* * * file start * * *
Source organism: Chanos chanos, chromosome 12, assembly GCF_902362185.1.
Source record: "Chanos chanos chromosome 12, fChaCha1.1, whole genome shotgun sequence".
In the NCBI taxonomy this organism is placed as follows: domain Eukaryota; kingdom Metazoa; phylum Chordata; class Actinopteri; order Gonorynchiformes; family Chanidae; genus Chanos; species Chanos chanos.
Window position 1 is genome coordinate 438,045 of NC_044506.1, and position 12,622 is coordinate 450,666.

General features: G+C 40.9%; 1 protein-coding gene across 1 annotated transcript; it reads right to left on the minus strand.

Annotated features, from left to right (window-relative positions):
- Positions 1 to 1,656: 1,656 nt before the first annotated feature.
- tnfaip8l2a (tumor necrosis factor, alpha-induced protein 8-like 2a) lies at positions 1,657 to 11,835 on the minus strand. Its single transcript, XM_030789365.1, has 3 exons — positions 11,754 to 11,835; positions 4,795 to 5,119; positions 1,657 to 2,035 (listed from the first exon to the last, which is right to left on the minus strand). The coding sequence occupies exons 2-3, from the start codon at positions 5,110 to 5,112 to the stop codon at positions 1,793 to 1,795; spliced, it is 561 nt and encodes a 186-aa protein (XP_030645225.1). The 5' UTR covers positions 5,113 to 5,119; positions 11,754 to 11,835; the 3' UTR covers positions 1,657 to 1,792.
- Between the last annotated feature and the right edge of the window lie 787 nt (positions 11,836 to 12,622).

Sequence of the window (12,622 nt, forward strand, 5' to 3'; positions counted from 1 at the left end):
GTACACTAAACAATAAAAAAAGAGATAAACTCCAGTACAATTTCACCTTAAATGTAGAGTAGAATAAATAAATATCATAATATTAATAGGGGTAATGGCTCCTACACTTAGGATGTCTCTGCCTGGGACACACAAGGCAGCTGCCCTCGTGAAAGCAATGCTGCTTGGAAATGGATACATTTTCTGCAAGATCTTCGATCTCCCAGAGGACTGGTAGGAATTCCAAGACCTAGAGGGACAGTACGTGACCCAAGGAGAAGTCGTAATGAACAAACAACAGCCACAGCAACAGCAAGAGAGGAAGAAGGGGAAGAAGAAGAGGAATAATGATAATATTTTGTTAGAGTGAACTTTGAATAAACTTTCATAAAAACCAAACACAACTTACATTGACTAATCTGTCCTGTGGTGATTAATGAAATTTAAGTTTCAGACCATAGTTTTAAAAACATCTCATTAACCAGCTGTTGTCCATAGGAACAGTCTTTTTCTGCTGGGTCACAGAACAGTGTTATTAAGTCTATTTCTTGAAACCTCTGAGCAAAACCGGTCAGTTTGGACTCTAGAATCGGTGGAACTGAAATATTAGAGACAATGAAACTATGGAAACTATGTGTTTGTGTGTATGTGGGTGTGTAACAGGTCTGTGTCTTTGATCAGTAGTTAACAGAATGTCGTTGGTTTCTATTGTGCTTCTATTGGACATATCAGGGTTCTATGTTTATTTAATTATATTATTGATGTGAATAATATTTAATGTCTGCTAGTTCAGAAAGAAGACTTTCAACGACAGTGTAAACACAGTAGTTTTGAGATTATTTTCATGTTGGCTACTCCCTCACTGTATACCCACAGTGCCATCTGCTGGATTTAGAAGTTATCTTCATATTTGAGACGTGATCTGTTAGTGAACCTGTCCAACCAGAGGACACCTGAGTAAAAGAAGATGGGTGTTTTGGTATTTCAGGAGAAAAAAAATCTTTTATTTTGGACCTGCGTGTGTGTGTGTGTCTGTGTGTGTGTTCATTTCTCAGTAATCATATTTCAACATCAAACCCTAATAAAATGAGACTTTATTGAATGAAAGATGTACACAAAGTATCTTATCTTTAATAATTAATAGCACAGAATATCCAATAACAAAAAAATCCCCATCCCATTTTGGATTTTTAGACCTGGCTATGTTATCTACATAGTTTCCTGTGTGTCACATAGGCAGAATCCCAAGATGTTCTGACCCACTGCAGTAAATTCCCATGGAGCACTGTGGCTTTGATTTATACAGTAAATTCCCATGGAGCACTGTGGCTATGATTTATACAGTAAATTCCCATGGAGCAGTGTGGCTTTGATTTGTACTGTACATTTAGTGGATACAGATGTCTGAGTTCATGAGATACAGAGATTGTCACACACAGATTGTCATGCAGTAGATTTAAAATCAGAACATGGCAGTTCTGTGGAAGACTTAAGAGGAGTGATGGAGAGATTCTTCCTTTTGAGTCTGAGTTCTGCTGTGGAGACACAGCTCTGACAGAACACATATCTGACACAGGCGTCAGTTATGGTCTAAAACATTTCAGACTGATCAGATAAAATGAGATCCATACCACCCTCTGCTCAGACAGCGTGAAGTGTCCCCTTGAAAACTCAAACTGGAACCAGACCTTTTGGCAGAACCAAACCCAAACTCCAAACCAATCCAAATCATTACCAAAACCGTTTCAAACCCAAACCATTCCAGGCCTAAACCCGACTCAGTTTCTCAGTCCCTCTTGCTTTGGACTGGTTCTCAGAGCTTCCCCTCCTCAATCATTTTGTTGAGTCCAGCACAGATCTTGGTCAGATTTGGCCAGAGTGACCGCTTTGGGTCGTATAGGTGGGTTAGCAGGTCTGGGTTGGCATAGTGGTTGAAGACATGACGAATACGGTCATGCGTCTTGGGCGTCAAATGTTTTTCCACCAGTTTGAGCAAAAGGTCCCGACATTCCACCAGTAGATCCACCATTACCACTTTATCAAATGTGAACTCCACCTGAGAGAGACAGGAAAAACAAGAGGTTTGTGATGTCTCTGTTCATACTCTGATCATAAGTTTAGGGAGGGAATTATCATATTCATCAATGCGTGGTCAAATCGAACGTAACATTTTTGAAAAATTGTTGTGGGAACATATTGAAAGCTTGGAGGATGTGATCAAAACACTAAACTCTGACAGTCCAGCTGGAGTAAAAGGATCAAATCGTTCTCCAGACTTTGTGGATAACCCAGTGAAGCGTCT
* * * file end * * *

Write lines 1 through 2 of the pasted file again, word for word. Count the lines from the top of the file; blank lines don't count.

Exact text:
Source organism: Chanos chanos, chromosome 12, assembly GCF_902362185.1.
Source record: "Chanos chanos chromosome 12, fChaCha1.1, whole genome shotgun sequence".